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post #7 of 9 Old 10-28-2013
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Re: Rebedding

On my 1982 C37 I rebedded all of the foredeck hardware over a period of several years.None was easy but no boat that I know of is easy.I did not do the rebedding because of leaks but because I thought I should do it.The only leak I ever had was a dorade leaking under the mushroom.I cant imagine pulling the chainplates just to rebed them as it requires serious wood removal in the salon.The factory used a generous amount of 5200 on all the hardware that I have removed and none came off easily.

Dianne and Chuck Burke S/V NiftyNickers C37 #139
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post #8 of 9 Old 02-11-2015
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Re: Rebedding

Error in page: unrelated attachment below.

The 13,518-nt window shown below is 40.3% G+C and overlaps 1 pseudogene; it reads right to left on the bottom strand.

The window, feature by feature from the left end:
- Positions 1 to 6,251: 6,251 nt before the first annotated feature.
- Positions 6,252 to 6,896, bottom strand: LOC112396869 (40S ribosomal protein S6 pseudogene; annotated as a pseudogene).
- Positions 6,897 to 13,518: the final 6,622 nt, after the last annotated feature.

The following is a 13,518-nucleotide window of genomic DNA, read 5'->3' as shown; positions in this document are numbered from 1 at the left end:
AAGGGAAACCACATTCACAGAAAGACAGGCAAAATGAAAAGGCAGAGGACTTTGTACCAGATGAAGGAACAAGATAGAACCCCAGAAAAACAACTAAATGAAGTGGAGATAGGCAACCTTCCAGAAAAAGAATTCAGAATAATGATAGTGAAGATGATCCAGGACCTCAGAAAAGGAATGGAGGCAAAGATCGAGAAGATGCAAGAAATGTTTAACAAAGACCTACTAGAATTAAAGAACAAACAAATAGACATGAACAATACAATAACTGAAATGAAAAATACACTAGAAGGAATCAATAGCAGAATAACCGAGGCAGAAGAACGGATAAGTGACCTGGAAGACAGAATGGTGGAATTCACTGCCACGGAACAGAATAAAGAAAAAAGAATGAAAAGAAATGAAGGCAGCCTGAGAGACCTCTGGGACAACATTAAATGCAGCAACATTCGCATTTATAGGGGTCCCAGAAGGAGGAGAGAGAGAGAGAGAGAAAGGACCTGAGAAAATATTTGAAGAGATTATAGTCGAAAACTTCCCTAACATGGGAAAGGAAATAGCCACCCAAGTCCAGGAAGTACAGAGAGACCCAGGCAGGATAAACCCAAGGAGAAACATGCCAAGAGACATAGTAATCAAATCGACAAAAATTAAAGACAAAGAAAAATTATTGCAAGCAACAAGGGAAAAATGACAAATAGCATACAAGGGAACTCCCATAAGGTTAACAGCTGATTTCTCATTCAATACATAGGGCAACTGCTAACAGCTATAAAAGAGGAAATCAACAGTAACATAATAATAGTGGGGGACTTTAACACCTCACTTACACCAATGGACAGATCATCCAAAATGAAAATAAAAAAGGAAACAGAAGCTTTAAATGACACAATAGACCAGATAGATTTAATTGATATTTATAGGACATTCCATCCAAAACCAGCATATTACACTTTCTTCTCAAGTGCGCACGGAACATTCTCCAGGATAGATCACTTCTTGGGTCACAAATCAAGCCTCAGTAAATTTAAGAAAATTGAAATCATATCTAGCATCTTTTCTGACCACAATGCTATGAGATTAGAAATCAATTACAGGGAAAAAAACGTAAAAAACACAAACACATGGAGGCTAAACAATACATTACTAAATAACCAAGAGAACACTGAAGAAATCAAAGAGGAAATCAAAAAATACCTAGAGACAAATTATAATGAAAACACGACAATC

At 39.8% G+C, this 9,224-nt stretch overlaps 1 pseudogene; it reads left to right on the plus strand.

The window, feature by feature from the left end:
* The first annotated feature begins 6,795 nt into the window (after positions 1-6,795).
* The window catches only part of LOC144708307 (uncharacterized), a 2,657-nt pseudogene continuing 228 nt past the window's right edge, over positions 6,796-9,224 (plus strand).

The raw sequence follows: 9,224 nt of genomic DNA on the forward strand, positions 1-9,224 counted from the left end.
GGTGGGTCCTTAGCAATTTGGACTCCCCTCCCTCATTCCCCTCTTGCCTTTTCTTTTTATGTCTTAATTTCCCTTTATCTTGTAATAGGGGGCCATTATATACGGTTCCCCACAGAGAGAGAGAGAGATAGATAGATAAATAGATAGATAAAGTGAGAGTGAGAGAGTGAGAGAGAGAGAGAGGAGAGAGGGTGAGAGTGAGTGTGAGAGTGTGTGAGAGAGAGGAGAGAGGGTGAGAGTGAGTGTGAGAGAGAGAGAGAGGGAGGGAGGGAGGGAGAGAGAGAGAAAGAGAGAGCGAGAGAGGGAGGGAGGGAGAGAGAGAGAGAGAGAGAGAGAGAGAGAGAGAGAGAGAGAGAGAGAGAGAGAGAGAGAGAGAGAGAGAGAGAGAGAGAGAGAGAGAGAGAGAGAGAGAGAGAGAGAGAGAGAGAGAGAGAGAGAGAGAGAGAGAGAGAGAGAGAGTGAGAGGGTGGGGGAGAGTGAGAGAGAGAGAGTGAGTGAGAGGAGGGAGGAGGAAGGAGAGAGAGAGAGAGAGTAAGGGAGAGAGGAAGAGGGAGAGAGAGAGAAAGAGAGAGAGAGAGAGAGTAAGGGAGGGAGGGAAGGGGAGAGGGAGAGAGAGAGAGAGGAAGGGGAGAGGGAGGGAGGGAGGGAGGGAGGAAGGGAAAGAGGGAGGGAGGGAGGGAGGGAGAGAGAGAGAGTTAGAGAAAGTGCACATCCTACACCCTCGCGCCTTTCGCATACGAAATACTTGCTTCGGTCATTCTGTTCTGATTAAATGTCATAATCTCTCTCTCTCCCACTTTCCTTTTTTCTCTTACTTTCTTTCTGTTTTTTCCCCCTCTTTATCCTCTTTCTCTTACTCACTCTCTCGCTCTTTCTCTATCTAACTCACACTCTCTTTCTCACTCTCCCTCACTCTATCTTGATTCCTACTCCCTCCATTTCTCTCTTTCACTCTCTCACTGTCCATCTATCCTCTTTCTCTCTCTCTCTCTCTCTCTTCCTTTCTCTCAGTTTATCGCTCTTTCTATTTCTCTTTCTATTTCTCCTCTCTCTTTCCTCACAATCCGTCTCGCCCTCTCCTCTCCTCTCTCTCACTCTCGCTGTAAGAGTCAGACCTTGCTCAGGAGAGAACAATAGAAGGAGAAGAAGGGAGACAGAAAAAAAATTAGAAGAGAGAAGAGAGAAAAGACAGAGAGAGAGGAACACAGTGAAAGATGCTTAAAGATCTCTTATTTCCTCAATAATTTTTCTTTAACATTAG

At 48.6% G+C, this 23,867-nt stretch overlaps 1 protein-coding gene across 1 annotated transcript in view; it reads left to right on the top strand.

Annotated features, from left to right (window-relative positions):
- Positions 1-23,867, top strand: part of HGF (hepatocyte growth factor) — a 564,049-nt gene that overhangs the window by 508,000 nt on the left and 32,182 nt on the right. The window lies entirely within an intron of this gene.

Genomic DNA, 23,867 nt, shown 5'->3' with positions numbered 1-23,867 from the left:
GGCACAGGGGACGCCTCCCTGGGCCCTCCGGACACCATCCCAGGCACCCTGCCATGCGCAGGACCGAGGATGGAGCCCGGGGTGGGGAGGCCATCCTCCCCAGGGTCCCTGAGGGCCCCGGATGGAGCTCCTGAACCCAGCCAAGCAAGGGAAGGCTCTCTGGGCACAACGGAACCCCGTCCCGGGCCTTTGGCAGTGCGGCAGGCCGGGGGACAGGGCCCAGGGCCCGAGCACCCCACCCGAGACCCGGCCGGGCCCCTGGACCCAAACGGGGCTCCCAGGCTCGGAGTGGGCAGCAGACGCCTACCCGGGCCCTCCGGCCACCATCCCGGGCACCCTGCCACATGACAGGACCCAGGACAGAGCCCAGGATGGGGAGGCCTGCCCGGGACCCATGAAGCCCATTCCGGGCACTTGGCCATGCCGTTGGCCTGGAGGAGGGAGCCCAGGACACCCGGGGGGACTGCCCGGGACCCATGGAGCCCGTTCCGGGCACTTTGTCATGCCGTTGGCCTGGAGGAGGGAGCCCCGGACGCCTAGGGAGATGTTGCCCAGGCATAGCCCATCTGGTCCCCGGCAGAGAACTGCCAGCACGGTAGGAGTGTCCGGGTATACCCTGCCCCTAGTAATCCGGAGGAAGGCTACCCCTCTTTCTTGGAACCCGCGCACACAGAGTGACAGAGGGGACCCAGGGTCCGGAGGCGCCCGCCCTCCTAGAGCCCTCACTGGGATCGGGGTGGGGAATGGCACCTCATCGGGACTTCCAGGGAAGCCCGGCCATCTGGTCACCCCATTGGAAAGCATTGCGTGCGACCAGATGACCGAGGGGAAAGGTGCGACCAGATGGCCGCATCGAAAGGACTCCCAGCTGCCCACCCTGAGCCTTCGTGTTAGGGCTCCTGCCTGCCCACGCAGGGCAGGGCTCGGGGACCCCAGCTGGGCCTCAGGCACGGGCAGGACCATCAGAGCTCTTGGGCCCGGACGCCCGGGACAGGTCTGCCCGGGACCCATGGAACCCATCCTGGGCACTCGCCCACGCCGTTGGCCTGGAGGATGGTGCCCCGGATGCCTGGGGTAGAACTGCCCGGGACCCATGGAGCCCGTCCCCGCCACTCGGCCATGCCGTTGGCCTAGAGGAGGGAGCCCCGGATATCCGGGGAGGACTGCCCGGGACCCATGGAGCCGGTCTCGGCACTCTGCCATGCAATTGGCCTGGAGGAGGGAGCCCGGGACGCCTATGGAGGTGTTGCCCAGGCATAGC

Hi Ken,

The chainplates on my 1987 PSC34 have been replaced/rebedded in the relatively recent past. I'm in the process of removing, cleaning, potting all drill holes with epoxy, redrilling and rebedding the deck hardware. I've had no leaking issues, just think it's prudent with a boat of this vintage.. Currently I've removed the large cleats in the bow, the windlass and the bronze guides for the anchor chain/rode. Also I've removed a couple of attachment sites for the bow pulpit. They all came off pretty easily - seem to be bedded with silicone. The staysail attachment site I believe is bedded with 5200 - no luck getting that off without using anti-bond, and I'm not brave enough for that at this juncture. (doubt I'll get to that this season). Hope that helps.

Athenry, 1987 PSC34, #89
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post #9 of 9 Old 02-11-2015
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Re: Rebedding

81, 37'